One of the main issues relates to differences in the available search fields, with none of the other services using ‘Topic’. However, it is possible to construct an equivalent search using available search fields in ProQuest and EBSCOhost. ScienceDirect does not allow this, but has a composite search field of ‘Title, abstract and keywords’ that can be used instead.

EBSCOhost presents issues with overlap of searched databases (primarily MedLine), and with the inclusion of databases of news articles and other sources of ‘grey literature’. Test searches suggested that where these are left in, the numbers of potentially relevant items identified by the refined searches detailed above are infeasibly high. 

  • Recommendation 8: To exclude specific databases and to limit the search to ‘Document type: academic journal’ to address this issue. 

Finally, ScienceDirect does not support wildcard searches, meaning that truncated terms used in searches on other services will need to be replaced by multiple relevant whole terms for this service. This will create longer search strings, which gives rise to a second issue, that ScienceDirect does not support the use of more than eight terms in a search field. The proposed solution would see the composite terms used in other services turned into multiple search terms where necessary, with all permutations of part terms searched to ensure equivalence of results.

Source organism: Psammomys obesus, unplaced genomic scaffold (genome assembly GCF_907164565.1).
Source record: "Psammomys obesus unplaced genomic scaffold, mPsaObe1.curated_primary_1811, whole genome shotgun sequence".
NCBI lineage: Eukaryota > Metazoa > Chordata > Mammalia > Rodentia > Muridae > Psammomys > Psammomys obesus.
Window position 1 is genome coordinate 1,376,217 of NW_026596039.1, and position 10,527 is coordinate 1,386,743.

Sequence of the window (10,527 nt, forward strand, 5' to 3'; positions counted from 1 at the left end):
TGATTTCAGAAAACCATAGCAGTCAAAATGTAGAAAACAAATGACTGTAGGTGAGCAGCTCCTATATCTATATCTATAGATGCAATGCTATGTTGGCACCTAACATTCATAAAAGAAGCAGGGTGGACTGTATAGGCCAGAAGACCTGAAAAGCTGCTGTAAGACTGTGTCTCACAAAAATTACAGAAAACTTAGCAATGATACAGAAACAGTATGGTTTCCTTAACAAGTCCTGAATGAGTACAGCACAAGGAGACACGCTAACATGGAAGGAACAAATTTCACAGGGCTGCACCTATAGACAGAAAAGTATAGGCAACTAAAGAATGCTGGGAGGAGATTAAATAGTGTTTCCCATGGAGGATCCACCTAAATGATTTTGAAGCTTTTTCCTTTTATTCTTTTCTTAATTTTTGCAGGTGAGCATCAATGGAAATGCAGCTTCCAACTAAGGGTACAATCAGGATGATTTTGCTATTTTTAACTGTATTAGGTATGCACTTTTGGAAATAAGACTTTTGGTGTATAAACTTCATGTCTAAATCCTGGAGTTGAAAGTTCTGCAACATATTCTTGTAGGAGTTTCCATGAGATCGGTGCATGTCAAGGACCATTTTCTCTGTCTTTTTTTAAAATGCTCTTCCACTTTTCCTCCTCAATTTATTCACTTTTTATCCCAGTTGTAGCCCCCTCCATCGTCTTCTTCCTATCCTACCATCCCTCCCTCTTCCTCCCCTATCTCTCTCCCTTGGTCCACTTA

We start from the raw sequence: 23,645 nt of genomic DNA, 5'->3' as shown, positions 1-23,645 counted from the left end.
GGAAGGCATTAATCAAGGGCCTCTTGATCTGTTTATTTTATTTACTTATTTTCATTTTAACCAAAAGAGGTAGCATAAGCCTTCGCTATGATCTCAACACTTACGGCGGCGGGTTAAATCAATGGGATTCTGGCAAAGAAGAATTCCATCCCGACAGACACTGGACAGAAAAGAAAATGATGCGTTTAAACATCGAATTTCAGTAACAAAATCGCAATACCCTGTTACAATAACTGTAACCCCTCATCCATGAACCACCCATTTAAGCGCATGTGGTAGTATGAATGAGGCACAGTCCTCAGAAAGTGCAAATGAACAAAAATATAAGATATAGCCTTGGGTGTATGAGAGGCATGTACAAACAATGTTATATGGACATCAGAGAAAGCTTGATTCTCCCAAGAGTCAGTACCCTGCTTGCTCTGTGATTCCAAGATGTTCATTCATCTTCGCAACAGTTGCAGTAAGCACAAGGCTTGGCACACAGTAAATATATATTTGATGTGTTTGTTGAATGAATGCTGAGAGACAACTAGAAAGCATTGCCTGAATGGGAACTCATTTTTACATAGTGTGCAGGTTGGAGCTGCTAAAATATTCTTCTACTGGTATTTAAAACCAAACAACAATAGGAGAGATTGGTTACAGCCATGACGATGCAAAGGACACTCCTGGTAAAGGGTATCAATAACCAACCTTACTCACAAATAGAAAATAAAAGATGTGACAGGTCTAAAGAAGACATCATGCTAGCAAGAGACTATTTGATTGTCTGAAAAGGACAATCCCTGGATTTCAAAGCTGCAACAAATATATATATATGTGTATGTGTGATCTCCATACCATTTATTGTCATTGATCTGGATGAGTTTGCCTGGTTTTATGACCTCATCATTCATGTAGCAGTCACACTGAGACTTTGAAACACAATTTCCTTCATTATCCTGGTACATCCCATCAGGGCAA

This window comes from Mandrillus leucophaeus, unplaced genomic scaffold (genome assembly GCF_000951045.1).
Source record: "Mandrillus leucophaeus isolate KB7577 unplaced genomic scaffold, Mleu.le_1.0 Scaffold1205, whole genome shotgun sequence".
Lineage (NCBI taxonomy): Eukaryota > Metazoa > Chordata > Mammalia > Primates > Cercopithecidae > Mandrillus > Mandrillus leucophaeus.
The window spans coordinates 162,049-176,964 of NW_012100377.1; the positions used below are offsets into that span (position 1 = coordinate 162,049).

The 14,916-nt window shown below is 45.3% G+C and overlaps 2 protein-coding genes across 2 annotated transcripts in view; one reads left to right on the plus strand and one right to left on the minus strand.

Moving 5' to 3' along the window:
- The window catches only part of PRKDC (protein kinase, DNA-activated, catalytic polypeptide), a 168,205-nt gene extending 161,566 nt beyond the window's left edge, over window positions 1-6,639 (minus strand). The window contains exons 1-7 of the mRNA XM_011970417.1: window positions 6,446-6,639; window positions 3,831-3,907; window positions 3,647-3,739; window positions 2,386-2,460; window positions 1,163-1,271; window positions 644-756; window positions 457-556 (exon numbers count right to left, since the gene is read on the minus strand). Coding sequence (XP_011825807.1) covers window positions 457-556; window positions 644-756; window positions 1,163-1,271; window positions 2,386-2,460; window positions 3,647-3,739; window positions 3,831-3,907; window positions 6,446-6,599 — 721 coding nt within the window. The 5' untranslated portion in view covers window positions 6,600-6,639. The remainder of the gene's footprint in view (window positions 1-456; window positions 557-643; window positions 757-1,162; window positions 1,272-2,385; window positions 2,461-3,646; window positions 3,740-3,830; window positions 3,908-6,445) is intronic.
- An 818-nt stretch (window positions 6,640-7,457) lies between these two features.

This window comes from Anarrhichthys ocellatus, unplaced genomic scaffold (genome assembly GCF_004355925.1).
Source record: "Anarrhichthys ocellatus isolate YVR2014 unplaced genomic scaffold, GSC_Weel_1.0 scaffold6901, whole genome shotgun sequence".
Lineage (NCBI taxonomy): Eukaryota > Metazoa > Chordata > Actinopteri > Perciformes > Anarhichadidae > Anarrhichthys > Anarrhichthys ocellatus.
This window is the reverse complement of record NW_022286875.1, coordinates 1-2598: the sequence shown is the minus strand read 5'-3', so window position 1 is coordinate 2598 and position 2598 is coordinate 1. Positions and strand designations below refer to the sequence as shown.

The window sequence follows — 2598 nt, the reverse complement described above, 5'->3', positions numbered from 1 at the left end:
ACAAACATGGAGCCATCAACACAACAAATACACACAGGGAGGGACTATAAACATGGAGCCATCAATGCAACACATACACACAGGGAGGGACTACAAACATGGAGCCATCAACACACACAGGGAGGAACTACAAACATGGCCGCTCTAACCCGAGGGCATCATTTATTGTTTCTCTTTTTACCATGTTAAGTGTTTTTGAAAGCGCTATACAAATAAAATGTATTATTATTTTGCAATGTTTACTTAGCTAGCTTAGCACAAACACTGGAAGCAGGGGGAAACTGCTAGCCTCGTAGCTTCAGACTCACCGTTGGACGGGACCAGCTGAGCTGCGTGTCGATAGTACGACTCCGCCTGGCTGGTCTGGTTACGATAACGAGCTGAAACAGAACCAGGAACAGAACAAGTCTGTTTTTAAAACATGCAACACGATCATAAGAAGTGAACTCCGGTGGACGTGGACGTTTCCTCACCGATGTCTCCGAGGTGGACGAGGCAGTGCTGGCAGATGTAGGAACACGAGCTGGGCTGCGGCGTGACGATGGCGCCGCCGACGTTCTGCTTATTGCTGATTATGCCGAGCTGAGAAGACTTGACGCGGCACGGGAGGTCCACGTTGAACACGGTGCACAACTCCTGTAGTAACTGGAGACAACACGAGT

Summary of recommended search strings and inclusion / exclusion criteria to be applied

The following general inclusion / exclusion criteria were applied:

  • Exclude any items with a publication date before 1 January 2007
  • Include only items where full text publication language is English
  • For EBSCOhost – limit ‘Document type’ to ‘Academic Journal’

The following searches were carried out using each of the bibliographic database services:

  • TI=((volunteer* NOT “healthy volunteers” NOT “human volunteers”) OR charit* OR unpaid OR unsalaried OR “civic engagement”) AND TS=(outcome* OR benefit* OR impact* OR improv* OR effect*)
  • TI=((volunteer* NOT “healthy volunteers” NOT “human volunteers”) OR charit* OR unpaid OR unsalaried OR “civic engagement”) AND TS=(volunteer* OR helper* OR participant* OR beneficiar* OR recipient*)
  • TI=((volunteer* NOT “healthy volunteers” NOT “human volunteers”) OR charit* OR unpaid OR unsalaried OR “civic engagement”) AND TS=(group* OR organisation* OR (community OR communities))
  • TI=((volunteer* NOT “healthy volunteers” NOT “human volunteers”) OR charit* OR unpaid OR unsalaried OR “civic engagement”) AND TS=( societ* OR public OR national OR Scotland OR Scottish)
  • TI=((volunteer* NOT “healthy volunteers” NOT “human volunteers”) OR charit* OR unpaid OR unsalaried OR “civic engagement”) AND TS=(employment OR education OR cohes* OR equit* OR ((social OR human OR cultural OR political) AND capital) OR resilience OR reputation* OR financial OR capacity)
  • TI=((volunteer* NOT “healthy volunteers” NOT “human volunteers”) OR charit* OR unpaid OR unsalaried OR “civic engagement”) AND TS=(((mental OR psychological OR physical) AND health) OR training OR employ* OR career* OR ((social OR human OR cultural OR political) AND capital) OR functioning OR rehabilitation OR “quality of life”)
  • TI=((volunteer* NOT “healthy volunteers” NOT “human volunteers”) OR charit* OR unpaid OR unsalaried OR “civic engagement”) AND TS=( collectiv* OR communitarian* OR cohes* OR equit* OR ((social OR human OR cultural OR political) AND capital) OR resilience)

Contact

Email: socialresearch@gov.scot